Women Make Gains as Leaders at the Largest Bay State Nonprofits
April 27, 2017 A report released today indicates that the ranks of women chief executives at the 150 largest Massachusetts nonprofits grew in recent yearsnow accounting for 26% of those jobs, up from 23% two years agobut remains significantly lower than the sector overall where 68% of the top slots are filled by women.
The report, issued by The Boston Club, a private organization of women executives that looks to advance women to top leadership positions across all business sectors, notes "steady progress in the number of women chief executives" at the largest nonprofits in Massachusetts, as ranked by annual revenue. In 2013, women held 20% of those jobs.
There also has been a slight increase in the number of Massachusetts nonprofits with three or more female board members 142 in 2017, up from 136 in 2015 and 124 in 2013.
According to the report, women hold 35% of the board seats in those largest organizations, unchanged from the last report issued two years ago.
The new report notes that the modest growth in the leadership and board ranks among the largest Massachusetts nonprofits stands in contrast to the 14% gain in annual revenue at those 150 organizations over the last two years.
The organizations included in the study ranged from the smallest, South Middlesex Opportunity Council
in Framingham, with annual revenue of $68 million, to the largest Partners HealthCare System
in Boston, with annual revenue of $11 billion.
According to Third Sector New England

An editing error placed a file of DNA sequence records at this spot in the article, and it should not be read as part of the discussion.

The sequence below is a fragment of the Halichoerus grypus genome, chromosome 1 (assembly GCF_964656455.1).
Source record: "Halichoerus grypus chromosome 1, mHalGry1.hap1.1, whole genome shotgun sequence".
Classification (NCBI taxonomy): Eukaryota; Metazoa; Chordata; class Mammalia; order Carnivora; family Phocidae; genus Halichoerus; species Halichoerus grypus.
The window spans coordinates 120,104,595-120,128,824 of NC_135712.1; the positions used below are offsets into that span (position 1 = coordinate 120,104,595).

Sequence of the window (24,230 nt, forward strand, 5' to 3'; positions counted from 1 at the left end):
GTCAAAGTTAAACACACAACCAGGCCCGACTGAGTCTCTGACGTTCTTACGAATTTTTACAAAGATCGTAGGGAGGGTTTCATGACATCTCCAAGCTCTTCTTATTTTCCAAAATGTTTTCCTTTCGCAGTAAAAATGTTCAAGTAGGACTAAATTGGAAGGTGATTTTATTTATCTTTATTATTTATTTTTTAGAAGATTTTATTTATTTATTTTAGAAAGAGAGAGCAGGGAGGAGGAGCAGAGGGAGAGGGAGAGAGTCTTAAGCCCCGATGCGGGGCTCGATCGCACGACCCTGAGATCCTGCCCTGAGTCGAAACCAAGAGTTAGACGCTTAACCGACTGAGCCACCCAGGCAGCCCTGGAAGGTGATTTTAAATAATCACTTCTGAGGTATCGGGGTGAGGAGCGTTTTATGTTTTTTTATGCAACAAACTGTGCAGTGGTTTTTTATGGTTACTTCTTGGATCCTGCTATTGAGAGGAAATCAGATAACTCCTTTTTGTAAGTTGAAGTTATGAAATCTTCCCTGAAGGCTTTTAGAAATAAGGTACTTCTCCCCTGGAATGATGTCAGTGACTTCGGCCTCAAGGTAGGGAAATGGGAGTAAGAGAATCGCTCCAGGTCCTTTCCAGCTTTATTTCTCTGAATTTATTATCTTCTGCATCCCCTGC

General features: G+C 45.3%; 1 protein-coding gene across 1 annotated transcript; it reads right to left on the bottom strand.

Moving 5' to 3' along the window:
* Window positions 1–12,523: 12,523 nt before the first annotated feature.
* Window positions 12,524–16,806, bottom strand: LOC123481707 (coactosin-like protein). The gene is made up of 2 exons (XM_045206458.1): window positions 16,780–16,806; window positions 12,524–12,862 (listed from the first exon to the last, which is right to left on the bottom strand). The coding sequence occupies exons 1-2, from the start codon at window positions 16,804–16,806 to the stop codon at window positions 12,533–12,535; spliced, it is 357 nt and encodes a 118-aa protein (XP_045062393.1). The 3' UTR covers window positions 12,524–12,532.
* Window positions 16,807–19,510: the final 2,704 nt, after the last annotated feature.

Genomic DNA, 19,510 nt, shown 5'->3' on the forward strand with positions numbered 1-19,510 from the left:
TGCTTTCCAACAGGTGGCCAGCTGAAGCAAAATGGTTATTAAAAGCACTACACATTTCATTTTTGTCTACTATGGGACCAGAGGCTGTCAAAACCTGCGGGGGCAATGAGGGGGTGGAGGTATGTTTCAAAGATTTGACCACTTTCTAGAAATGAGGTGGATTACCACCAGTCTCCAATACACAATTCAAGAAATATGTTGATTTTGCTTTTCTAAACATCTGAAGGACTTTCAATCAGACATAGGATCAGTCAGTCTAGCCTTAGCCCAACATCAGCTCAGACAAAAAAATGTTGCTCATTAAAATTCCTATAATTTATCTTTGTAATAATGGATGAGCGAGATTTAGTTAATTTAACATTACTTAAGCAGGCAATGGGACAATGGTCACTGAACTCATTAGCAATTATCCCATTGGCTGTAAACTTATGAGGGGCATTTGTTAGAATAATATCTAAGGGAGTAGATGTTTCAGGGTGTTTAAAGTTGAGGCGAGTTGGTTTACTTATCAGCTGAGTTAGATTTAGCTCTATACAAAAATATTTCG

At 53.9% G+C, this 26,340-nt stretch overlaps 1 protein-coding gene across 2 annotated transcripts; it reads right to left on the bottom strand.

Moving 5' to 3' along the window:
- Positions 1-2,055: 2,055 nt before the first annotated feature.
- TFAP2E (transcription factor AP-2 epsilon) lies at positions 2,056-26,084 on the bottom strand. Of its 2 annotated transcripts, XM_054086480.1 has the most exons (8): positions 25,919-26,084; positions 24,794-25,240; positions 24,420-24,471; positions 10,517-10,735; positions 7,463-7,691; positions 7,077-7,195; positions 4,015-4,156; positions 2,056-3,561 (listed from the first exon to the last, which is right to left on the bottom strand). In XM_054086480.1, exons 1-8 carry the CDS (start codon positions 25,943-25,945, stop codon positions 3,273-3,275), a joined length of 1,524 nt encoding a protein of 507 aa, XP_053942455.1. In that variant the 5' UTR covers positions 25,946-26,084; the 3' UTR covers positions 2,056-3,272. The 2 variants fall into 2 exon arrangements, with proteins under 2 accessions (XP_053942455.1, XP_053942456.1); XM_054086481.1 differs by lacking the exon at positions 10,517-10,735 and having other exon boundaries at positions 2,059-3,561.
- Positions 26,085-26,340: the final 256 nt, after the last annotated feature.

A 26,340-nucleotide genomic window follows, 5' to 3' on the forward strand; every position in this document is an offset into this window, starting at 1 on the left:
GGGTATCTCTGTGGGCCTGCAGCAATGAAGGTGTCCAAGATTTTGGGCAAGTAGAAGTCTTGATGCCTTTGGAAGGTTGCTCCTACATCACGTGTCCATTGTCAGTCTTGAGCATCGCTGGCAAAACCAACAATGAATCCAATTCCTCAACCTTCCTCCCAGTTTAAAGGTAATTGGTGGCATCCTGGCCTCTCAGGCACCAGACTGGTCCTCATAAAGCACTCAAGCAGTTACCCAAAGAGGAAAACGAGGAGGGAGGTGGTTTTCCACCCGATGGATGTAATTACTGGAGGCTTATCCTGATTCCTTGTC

, a Boston-based nonprofit advisor to nonprofits, women account for 68% of leaders and 59% of board members at Massachusetts nonprofits.
The third biennial Census of Women Directors and Chief Executives of Massachusetts Largest Nonprofit Organizations
also found that:
- Organizations with male CEOs had boards with an average of 33% women, compared to organizations with female CEOs, whose boards had 41% women directors.
- 94% of the 150 organizations have three or more women on their boards, an increase from 88% in 2015. Only three organizations have one woman on their boards, while five have two women directors.
- 26 of the organizations have 50% or more women directors, representing an increase of five organizations over both the 2013 and 2015 reports.
- Only 10% of the CEOs of the 150 largest nonprofit organizations in Massachusetts self-report as people of color.
- Educational institutions serving only women, or founded to serve women, have more women on their boards.
- Nonprofits with more than $1 billion in annual revenue or those with the lowest revenues ($100 million or less) have the highest percentage of women CEOs, 38% and 36% respectively.
- Women account for nearly 35% of board members among nonprofits with $500 million to $999 million in revenue, up slightly from previous years.
The opportunity to join a board depended upon professional and nonprofit networks, The Boston Club reported, noting that major barriers to successful board engagement include board culture, gender composition of the board, and the board socialization process.
"Despite the challenges, board service was considered inherently beneficial by providing personal development, professional skill development, and relationship development," the report notes. "Women emphasized that their board work was an overwhelmingly positive part of their lives, providing meaning and purpose."